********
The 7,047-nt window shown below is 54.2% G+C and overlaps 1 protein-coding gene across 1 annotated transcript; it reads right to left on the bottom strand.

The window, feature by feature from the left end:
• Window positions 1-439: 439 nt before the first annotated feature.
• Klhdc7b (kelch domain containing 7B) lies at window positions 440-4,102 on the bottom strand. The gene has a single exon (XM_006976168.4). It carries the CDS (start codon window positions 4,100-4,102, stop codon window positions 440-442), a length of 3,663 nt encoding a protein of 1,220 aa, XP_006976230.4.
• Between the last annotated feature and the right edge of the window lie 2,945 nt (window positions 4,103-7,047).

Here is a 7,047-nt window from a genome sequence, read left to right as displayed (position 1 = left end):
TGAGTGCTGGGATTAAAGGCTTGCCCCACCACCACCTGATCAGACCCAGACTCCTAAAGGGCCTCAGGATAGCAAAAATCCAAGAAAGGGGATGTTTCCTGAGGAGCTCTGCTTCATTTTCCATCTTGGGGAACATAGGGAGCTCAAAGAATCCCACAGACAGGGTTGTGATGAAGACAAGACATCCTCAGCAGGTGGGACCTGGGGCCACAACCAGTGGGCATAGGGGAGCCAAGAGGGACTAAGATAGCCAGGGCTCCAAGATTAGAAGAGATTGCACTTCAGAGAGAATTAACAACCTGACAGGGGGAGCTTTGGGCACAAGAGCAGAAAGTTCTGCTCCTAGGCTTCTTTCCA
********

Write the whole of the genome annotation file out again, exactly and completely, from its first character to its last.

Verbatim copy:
The 7,047-nt window shown below is 54.2% G+C and overlaps 1 protein-coding gene across 1 annotated transcript; it reads right to left on the bottom strand.

The window, feature by feature from the left end:
• Window positions 1-439: 439 nt before the first annotated feature.
• Klhdc7b (kelch domain containing 7B) lies at window positions 440-4,102 on the bottom strand. The gene has a single exon (XM_006976168.4). It carries the CDS (start codon window positions 4,100-4,102, stop codon window positions 440-442), a length of 3,663 nt encoding a protein of 1,220 aa, XP_006976230.4.
• Between the last annotated feature and the right edge of the window lie 2,945 nt (window positions 4,103-7,047).

Here is a 7,047-nt window from a genome sequence, read left to right as displayed (position 1 = left end):
TGAGTGCTGGGATTAAAGGCTTGCCCCACCACCACCTGATCAGACCCAGACTCCTAAAGGGCCTCAGGATAGCAAAAATCCAAGAAAGGGGATGTTTCCTGAGGAGCTCTGCTTCATTTTCCATCTTGGGGAACATAGGGAGCTCAAAGAATCCCACAGACAGGGTTGTGATGAAGACAAGACATCCTCAGCAGGTGGGACCTGGGGCCACAACCAGTGGGCATAGGGGAGCCAAGAGGGACTAAGATAGCCAGGGCTCCAAGATTAGAAGAGATTGCACTTCAGAGAGAATTAACAACCTGACAGGGGGAGCTTTGGGCACAAGAGCAGAAAGTTCTGCTCCTAGGCTTCTTTCCA